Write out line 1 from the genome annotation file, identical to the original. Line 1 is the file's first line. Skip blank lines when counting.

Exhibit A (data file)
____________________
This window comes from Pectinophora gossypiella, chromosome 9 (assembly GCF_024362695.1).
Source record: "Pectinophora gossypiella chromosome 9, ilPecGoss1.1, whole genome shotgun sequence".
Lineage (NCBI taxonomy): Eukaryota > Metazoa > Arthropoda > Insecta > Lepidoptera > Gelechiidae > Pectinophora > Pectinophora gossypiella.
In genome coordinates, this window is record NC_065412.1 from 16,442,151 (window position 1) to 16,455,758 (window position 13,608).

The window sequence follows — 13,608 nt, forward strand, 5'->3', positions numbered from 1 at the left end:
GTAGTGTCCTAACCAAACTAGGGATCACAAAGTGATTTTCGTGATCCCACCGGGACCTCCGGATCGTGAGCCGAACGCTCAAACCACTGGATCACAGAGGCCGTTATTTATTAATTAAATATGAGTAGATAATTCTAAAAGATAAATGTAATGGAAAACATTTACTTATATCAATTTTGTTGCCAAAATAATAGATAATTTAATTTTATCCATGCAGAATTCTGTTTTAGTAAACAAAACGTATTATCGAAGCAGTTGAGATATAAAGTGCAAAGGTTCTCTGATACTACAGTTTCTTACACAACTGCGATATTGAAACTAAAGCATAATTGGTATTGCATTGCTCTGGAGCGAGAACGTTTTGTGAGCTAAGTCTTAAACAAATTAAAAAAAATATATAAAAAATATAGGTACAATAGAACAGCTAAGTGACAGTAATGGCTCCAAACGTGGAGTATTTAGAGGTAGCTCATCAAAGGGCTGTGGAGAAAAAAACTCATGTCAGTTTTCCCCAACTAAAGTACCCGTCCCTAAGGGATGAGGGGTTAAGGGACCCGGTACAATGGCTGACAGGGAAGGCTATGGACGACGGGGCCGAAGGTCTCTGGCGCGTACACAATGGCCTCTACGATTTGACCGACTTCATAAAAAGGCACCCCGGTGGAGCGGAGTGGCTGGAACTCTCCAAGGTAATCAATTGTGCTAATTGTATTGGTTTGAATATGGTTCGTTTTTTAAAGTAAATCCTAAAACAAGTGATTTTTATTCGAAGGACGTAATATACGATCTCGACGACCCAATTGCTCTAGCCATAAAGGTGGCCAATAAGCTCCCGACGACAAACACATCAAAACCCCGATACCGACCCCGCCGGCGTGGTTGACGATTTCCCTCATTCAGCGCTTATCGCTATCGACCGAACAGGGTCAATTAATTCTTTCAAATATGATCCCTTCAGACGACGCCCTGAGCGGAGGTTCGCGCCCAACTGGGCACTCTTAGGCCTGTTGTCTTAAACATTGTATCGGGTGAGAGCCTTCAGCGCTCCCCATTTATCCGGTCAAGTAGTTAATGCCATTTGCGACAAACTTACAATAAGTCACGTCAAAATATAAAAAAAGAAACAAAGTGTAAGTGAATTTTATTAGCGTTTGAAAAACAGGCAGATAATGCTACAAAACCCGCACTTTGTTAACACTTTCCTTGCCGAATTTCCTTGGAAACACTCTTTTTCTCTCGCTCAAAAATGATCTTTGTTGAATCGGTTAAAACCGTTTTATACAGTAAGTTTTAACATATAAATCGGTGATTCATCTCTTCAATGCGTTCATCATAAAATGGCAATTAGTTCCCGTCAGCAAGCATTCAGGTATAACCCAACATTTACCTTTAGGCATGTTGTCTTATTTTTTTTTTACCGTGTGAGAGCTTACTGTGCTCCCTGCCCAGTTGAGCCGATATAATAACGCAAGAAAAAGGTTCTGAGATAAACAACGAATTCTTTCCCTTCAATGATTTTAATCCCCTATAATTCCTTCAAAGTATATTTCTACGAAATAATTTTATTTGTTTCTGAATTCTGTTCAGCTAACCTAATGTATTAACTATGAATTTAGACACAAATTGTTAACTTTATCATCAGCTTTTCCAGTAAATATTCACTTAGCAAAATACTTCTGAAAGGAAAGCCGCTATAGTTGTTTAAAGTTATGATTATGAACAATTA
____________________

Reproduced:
This window comes from Pectinophora gossypiella, chromosome 9 (assembly GCF_024362695.1).